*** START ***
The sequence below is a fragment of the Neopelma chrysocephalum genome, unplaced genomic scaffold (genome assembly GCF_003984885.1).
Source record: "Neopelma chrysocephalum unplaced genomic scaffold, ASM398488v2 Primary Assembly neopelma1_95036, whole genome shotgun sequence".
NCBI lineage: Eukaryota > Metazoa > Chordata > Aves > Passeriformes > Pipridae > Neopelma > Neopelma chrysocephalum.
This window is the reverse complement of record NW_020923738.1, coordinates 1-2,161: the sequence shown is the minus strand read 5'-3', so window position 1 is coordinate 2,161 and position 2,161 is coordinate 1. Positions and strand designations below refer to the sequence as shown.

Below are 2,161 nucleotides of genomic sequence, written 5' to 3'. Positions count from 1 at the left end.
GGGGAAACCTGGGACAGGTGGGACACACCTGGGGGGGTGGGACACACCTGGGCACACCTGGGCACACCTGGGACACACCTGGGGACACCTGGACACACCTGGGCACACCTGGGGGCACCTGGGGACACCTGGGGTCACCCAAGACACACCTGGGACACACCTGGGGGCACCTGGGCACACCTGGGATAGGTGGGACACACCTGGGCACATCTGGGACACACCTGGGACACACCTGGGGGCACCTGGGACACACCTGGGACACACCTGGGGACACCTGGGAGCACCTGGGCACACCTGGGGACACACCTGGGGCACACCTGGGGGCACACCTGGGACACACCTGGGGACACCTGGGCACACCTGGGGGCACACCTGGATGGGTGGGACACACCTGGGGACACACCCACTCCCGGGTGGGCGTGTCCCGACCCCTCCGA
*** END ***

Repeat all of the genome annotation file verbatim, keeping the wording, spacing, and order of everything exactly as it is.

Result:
The sequence below is a fragment of the Neopelma chrysocephalum genome, unplaced genomic scaffold (genome assembly GCF_003984885.1).
Source record: "Neopelma chrysocephalum unplaced genomic scaffold, ASM398488v2 Primary Assembly neopelma1_95036, whole genome shotgun sequence".
NCBI lineage: Eukaryota > Metazoa > Chordata > Aves > Passeriformes > Pipridae > Neopelma > Neopelma chrysocephalum.
This window is the reverse complement of record NW_020923738.1, coordinates 1-2,161: the sequence shown is the minus strand read 5'-3', so window position 1 is coordinate 2,161 and position 2,161 is coordinate 1. Positions and strand designations below refer to the sequence as shown.

Below are 2,161 nucleotides of genomic sequence, written 5' to 3'. Positions count from 1 at the left end.
GGGGAAACCTGGGACAGGTGGGACACACCTGGGGGGGTGGGACACACCTGGGCACACCTGGGCACACCTGGGACACACCTGGGGACACCTGGACACACCTGGGCACACCTGGGGGCACCTGGGGACACCTGGGGTCACCCAAGACACACCTGGGACACACCTGGGGGCACCTGGGCACACCTGGGATAGGTGGGACACACCTGGGCACATCTGGGACACACCTGGGACACACCTGGGGGCACCTGGGACACACCTGGGACACACCTGGGGACACCTGGGAGCACCTGGGCACACCTGGGGACACACCTGGGGCACACCTGGGGGCACACCTGGGACACACCTGGGGACACCTGGGCACACCTGGGGGCACACCTGGATGGGTGGGACACACCTGGGGACACACCCACTCCCGGGTGGGCGTGTCCCGACCCCTCCGA